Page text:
When my beans reach appx. 8", right at earth level, the stock turns brown and weak. The wind blows and the stalk bends and plant dies.
There are a number of disease and insects that could cause these symptoms. Best idea for you would be to take some samples of affected plants, especially of the stem area, to the agricultural service or a university agricultural dept. Maybe you could go to a nearby garden store, they might be able to tell you who could analyze this for you.
Getting light green leaves on some of my container bush beans. Could this be from using two types of soil mixes?
People often see yellowing leaves on their beans for a variety of reasons, but the only references to pale green leaves I see are that some cultivars seem to have paler leaves, or leaves pale when they're younger. Here's some excellent material on growing beans in containers, perhaps you'll find some of it useful: https://www.gardeningknowhow.com/edible/vegetables/beans/growing-beans-in-containers.htm
Last year we planted them near an eggplant and they crowded the the eggplant. Now my husband wants me to plant them in containers. I bought blue lake, an early Italian bush bean. Should I start seeds inside first?
The number of plants you can sow in a pot depends on the diameter of the pot. Nine plants will fit comfortably in every 12 inches of surface space. Space seeds 3 inches apart or, for vining varieties, plant 2 to 3 seeds around each pole. Be sure to pick a pot deep enough for your bean variety - pole beans need 8 to 9 inches of soil, bush beans need 6 to 7 inches. When you are ready to sow seeds, you can start the seeds indoors or you can do so outside, provided it's warm enough.
For more detailed information on growing beans in containers, please visit the following link:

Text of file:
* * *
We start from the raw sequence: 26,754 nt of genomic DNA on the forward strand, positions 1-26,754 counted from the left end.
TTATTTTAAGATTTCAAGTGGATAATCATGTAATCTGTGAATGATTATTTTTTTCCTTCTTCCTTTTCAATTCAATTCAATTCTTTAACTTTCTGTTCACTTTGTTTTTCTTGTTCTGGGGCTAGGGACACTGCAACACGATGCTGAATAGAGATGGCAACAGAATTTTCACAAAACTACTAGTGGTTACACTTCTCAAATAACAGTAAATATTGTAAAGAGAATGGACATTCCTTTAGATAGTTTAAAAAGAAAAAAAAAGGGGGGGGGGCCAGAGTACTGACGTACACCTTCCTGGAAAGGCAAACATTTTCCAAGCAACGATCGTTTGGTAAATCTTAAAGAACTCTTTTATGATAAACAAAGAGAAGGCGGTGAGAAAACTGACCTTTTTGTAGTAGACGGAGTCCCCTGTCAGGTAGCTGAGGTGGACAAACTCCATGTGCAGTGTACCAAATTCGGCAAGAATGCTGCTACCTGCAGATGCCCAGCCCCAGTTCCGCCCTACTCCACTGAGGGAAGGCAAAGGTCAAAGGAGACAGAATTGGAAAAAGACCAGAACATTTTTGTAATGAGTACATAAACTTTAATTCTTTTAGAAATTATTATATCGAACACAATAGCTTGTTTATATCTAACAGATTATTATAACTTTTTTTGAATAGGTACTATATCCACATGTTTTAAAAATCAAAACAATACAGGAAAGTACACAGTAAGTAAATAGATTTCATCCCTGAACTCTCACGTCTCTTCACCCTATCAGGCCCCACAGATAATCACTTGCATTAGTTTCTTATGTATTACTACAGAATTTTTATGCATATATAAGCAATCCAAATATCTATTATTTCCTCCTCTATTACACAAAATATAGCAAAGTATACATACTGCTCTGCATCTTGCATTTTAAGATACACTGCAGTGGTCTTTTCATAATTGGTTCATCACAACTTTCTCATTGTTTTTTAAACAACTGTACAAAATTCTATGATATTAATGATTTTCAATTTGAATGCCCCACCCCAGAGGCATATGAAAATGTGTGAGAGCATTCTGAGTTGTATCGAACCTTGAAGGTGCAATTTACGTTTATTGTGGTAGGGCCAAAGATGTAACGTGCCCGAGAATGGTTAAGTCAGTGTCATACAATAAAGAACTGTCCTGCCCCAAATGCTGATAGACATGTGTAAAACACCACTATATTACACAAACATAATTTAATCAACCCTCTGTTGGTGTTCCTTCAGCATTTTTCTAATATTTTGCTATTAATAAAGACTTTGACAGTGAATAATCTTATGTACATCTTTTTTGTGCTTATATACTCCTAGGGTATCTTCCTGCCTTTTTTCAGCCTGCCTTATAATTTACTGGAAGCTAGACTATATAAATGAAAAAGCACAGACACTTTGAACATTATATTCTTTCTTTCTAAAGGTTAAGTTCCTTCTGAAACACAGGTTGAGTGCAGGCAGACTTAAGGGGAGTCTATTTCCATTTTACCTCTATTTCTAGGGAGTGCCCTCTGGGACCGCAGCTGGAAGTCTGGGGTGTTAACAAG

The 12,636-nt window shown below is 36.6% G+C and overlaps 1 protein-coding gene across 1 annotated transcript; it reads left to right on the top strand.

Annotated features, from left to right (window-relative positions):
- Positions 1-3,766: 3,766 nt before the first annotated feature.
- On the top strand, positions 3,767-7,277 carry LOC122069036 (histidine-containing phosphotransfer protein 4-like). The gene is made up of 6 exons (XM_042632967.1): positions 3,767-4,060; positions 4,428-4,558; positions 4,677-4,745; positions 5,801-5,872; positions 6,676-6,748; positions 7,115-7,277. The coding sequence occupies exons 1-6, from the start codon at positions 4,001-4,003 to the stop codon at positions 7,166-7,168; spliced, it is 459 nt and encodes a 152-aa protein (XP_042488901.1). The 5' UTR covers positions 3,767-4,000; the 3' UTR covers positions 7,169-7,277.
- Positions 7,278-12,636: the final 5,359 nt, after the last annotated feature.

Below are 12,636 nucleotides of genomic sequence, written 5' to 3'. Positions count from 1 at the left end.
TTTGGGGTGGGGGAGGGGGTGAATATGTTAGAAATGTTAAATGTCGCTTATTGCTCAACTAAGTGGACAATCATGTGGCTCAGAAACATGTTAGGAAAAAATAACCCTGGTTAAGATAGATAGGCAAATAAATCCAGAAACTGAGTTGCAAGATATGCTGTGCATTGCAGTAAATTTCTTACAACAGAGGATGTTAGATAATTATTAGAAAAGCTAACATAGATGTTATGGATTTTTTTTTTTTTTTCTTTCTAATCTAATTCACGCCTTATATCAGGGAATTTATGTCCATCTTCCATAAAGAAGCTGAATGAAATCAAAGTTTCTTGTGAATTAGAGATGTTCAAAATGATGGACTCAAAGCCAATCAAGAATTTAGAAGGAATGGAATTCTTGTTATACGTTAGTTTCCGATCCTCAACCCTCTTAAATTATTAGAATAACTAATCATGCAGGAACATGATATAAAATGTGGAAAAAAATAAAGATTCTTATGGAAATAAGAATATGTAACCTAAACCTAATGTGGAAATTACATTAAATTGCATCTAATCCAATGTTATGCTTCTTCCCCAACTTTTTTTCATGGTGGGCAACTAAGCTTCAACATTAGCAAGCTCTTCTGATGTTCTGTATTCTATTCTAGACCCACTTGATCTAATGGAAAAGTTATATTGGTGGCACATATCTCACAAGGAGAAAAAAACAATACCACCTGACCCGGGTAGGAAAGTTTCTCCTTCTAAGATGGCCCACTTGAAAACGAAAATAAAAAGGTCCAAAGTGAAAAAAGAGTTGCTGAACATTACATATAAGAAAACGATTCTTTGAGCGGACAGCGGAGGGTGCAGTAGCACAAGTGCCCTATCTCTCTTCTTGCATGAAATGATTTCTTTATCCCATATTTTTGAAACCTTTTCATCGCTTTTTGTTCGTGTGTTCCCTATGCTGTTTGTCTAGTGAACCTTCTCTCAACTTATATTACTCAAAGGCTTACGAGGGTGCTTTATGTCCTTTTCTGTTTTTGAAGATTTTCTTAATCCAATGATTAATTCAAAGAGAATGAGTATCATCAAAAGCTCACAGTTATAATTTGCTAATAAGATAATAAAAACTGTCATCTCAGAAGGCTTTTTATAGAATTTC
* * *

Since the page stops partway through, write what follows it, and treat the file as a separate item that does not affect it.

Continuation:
Why are my bush beans turning yellow? Is it an iron deficiency?
This article should help: https://www.gardeningknowhow.com/edible/vegetables/beans/yellow-leaves-on-beans.htm
I planted 6-8 rows of bush beans about a month ago. They have not come up at all. Only 2 plants sprouted but they died soon after. I cultivated well, mix in nutrients, and watered them good. And I'm sure I got the correct depth for the seeds. Why haven't they sprouted? Why did those two plants that did come up shrivel and die?? Please help me. The beans are the most important part of my crop.
I think that in your case, it would be best to get a sample of the soil tested. There are many, many reasons that they did not come up, from pests and rodents to soil imbalance to nutrient issues. If you start by having your soil tested, you can make sure that you have eliminated that as an issue. Your local extension service should be able to help you with checking your soil. You may find this article helpful:
Everything in my garden started to turn yellow and then die. It started with my bush beans, then seemed to spread across my garden consuming everything. I haven't seen any aphids. I water regularly at least twice a week. My tomatoes were producing greatly when they got it and within 2 weeks they were just sticks. What could this be?
There is not really a fungus, bacteria or virus that attacks all the different types of vegetables in the garden in this way, so I think that you can rule that out.
My gut would say that either the plants are underwatered or overwatered. While you do water 2X a week, if the water is not enough (2-4" per week) or if the water is not penetrating the soil, the plants would yellow and die in this fashion. On the flip side, if you were giving the plants too much water and it was not draining properly (i.e. they were in standing water a significant amount of time), the roots would start to rot, which would also cause the plants to yellow and die.
The other possibility is that something is being sprayed on the plants, likely accidentally. A weedkiller that has been mislabled or if weed killer was sprayed nearby on a windy day and the overspray got on the plants, they would also yellow and die.
My bush bean plants have been blossoming for two weeks with no sign of the bean fruit setting on. Here in northern WY the weather has been cooler and damper than usual. I rotate the crops in my small garden, add compost every other year and have always been successful.
There could be a few reasons and this article will help you pinpoint the issue.